The Hitchin’ Post is open from 10:30 a.m.- 9 p.m. Monday through Thursday, and from 10:30 a.m.-10 p.m. on Fridays and Saturdays.
“We will have daily specials. We don’t do breakfast, but we open early for lunch and dinner. On Sunday, we just have a brunch buffet only, from 9 a.m.-2 p.m.,” she said.
She said that she isn’t a breakfast person. Also, she said, “Mark’s Café serves breakfast. I don’t want to take anything away from him and I also enjoy eating there,” she said.
“We hand-cut all of our steaks and they are always fresh. We haven’t had one sent back yet, so they (customers) must like them,” she said.
“My meals (served) are always a full, rounded meal. All have the featured potato, featured vegetable and salad.
“Everyone who comes in for dinner gets a free cheese ball,” she said. “Also, we have lemon water and cucumber water, and the customers can help themselves to it.”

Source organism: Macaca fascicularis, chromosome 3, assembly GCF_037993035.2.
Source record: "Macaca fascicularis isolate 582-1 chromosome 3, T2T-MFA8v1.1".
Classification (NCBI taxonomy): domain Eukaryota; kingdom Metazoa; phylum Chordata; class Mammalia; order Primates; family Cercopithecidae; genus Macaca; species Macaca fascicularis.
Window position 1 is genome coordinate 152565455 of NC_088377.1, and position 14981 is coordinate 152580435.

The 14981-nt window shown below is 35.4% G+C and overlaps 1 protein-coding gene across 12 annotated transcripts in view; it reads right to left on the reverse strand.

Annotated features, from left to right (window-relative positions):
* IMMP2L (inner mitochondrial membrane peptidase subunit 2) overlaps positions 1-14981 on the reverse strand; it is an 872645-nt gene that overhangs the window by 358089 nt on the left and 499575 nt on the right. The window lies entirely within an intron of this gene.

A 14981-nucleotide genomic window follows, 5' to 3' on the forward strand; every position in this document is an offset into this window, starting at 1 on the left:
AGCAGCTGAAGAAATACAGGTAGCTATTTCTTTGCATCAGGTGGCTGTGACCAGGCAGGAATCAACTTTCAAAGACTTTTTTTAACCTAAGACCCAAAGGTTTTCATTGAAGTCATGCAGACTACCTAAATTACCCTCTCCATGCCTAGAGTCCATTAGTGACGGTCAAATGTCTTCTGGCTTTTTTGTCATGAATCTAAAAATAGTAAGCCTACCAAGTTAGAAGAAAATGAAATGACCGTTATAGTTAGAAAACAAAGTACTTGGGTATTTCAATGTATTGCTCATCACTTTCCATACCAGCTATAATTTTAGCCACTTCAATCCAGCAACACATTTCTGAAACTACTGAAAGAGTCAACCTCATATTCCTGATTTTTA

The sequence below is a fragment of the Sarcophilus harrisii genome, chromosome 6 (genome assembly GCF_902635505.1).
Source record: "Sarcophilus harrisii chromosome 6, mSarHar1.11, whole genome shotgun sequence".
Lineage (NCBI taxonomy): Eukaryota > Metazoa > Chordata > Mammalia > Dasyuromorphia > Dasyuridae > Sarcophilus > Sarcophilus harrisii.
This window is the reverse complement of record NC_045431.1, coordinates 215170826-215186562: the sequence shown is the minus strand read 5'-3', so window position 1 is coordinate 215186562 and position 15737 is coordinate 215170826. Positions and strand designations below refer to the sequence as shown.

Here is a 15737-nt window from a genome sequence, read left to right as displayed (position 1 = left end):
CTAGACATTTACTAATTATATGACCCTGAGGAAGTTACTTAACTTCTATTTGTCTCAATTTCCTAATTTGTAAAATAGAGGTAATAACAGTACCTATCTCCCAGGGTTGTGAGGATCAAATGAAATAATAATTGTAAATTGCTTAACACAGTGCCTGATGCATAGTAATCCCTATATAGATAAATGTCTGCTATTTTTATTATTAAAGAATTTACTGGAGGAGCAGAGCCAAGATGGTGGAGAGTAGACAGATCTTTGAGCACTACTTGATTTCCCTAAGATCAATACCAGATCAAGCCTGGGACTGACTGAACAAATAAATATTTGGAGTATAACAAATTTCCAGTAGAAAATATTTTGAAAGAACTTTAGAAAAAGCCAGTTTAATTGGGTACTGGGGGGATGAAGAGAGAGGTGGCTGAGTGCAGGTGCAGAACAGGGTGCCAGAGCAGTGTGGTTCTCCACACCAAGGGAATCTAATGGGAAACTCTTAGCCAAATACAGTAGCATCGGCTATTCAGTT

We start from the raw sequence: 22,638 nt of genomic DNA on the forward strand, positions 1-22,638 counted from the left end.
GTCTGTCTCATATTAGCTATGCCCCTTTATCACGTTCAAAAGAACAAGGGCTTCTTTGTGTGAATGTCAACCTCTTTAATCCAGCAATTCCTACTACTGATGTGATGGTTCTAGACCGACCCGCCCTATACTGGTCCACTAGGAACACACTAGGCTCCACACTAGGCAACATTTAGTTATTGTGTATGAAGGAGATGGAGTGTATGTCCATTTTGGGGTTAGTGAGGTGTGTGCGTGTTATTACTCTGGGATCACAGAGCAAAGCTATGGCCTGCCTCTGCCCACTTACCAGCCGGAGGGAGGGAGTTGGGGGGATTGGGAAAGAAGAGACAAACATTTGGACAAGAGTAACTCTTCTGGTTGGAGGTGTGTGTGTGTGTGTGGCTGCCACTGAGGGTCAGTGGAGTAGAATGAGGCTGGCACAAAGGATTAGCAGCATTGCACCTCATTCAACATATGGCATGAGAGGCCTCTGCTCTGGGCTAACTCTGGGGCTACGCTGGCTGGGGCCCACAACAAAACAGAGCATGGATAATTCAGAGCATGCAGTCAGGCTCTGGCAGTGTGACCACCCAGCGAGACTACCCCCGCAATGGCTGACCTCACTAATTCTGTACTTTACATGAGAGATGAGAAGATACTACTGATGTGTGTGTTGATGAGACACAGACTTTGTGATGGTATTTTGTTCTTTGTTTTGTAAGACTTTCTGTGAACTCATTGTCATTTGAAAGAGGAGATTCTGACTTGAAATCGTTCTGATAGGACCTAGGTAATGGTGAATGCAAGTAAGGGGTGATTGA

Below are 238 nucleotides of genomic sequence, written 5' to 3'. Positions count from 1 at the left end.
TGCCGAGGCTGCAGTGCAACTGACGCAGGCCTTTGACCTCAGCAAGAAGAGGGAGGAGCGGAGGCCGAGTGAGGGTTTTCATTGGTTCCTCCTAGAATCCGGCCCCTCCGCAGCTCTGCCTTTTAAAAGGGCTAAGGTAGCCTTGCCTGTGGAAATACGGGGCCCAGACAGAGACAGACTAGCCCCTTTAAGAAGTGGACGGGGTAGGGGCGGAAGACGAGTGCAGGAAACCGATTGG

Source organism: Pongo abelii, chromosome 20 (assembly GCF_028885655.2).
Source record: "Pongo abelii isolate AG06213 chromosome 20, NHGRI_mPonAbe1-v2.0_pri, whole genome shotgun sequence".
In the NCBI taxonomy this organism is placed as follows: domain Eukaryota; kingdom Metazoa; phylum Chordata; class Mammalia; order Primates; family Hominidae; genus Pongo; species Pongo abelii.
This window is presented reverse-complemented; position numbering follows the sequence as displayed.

Jason Nowlan, a personable young man, is the head chef. He is proud of the fact that he is Irish, and his great-great grandparents emigrated from Ireland, and he has Irish outfits for St. Patrick’s Day.
He likes hiking and getting away from the crowd. He especially enjoyed hiking in the Smoky Mountains.
He comes from a family of good cooks and has been cooking professionally for about 11 years. He is a natural cook, and turns out such unique desserts as orange pie and top-of-the-line sandwiches, such as loaded grilled cheese, with tomato slices and onion added.